When Shukhov returns from the office, he finds the men of Gang 104 warming up around the stove. The men are in good spirits because Tyurin had been successful in fixing the work report so their numbers looked good, even though the gang hadn’t accomplished much that morning. A good work report means five days of good rations, although one day’s worth of the food would be taken by the guards.
As a good squad leader, Tyurin knows how to fix the work reports so they look good, which benefits his gang. The news of his success brings joy to his men, as they will be given good rations for their “work”. Just like the cooks who control the food, Tyurin plays a major role in the gang’s attainment of food, giving him a powerful role in the gang. But he is still unable to prevent the authorities from taking their cut.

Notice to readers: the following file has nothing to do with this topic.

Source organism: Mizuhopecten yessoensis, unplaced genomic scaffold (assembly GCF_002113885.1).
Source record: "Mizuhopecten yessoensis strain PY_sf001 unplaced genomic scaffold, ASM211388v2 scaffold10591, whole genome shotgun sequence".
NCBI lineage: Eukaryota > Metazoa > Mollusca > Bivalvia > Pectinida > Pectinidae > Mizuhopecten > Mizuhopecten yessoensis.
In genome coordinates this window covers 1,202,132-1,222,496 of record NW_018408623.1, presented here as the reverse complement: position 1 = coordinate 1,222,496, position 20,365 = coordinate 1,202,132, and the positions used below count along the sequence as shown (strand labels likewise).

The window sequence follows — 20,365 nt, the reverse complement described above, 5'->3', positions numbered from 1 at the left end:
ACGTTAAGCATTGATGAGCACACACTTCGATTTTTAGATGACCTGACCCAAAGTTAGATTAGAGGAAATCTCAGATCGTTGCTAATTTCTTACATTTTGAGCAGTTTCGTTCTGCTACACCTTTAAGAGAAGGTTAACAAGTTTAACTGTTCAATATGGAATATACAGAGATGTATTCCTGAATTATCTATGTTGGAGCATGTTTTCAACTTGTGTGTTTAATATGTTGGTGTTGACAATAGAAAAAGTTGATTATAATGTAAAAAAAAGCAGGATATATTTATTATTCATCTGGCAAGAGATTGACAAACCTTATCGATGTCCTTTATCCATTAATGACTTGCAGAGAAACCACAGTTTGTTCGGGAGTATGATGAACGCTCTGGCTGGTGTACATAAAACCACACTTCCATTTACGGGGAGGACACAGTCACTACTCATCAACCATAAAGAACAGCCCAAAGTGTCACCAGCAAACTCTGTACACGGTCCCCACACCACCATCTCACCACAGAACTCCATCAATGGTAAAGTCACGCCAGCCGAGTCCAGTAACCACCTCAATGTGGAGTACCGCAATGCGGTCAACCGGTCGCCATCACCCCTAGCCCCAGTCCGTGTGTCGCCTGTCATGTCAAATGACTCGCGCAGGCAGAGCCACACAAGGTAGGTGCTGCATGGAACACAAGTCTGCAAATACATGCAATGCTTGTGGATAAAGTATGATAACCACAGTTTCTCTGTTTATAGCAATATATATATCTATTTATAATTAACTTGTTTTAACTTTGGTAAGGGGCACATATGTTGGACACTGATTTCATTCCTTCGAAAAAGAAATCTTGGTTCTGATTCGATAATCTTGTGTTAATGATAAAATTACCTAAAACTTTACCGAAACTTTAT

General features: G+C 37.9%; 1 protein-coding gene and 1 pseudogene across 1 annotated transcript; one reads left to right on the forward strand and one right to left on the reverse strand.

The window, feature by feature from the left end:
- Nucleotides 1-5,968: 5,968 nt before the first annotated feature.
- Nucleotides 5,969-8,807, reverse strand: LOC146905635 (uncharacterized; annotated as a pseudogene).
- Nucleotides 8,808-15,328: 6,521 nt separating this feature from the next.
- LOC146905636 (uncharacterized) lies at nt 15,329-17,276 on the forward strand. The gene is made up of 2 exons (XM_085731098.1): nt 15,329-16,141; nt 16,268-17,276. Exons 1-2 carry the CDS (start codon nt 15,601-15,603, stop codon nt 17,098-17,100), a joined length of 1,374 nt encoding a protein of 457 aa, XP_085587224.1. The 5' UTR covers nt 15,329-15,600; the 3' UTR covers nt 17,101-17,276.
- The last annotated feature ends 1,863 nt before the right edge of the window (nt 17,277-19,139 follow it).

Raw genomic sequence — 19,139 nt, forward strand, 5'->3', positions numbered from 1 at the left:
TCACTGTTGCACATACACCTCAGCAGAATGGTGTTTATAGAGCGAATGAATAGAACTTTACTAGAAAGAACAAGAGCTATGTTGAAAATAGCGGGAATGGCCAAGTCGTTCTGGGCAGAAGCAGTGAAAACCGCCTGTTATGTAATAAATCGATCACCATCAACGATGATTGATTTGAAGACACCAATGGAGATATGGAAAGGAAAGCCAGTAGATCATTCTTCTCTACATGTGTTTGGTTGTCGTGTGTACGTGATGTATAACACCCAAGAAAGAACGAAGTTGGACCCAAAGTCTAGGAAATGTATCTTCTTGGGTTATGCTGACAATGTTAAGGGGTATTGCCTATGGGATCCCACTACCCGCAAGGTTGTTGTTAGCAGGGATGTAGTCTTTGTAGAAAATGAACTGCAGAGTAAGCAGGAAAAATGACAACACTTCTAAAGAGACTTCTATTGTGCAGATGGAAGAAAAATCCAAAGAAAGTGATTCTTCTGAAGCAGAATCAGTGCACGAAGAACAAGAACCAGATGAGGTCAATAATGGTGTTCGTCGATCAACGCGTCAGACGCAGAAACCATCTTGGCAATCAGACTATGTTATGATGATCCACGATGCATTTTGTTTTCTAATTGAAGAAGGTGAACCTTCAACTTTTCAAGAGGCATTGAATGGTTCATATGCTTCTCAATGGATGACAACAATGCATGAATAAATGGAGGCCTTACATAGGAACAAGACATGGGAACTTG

As the men sit around the fire, the narrator says the gang is like one big family. Tyurin begins telling some of the men his story. He has taken his hat off to eat, and the narrator notes how many grey hairs he has. He tells that when he was twenty-two, serving in the Red army, he was excommunicated because he was the son of a Kulak, a wealthy peasant class in Russia that Stalin vowed to eliminate. The authorities had been looking for him for two years before they found he was hiding his identity.
As the narrator notes, during Tyurin’s story, the gang comes together gang like a family. Tyurin’s story of injustice connects him to his men. Although he is in a position of power, he is one of them and his “crime” of being a kulak shows he too has been subjected to the oppressive power of the Soviet regime. In a sense, Tyurin is freer in the camp than he was before his incarceration. Inside the camp he no longer needs to hide his identity the way he did in the army, and is able to cultivate his identity as a leader.